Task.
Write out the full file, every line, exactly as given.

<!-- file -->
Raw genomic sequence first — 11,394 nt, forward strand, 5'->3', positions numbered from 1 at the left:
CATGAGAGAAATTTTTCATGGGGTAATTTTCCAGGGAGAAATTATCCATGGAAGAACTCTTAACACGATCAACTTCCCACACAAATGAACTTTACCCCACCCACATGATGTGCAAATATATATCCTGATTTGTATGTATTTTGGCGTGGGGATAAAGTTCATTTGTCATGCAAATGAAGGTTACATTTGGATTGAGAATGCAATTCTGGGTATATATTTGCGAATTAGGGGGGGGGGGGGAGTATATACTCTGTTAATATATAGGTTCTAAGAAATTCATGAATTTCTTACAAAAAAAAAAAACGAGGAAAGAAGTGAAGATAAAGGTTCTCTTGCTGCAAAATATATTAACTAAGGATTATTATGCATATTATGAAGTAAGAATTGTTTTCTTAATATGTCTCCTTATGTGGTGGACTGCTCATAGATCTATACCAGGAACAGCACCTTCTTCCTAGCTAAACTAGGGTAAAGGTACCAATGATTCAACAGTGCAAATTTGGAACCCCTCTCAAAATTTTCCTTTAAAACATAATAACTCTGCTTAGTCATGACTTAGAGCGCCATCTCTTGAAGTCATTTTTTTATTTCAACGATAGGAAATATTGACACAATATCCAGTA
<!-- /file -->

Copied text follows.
Raw genomic sequence first — 11,394 nt, forward strand, 5'->3', positions numbered from 1 at the left:
CATGAGAGAAATTTTTCATGGGGTAATTTTCCAGGGAGAAATTATCCATGGAAGAACTCTTAACACGATCAACTTCCCACACAAATGAACTTTACCCCACCCACATGATGTGCAAATATATATCCTGATTTGTATGTATTTTGGCGTGGGGATAAAGTTCATTTGTCATGCAAATGAAGGTTACATTTGGATTGAGAATGCAATTCTGGGTATATATTTGCGAATTAGGGGGGGGGGGGGAGTATATACTCTGTTAATATATAGGTTCTAAGAAATTCATGAATTTCTTACAAAAAAAAAAAACGAGGAAAGAAGTGAAGATAAAGGTTCTCTTGCTGCAAAATATATTAACTAAGGATTATTATGCATATTATGAAGTAAGAATTGTTTTCTTAATATGTCTCCTTATGTGGTGGACTGCTCATAGATCTATACCAGGAACAGCACCTTCTTCCTAGCTAAACTAGGGTAAAGGTACCAATGATTCAACAGTGCAAATTTGGAACCCCTCTCAAAATTTTCCTTTAAAACATAATAACTCTGCTTAGTCATGACTTAGAGCGCCATCTCTTGAAGTCATTTTTTTATTTCAACGATAGGAAATATTGACACAATATCCAGTA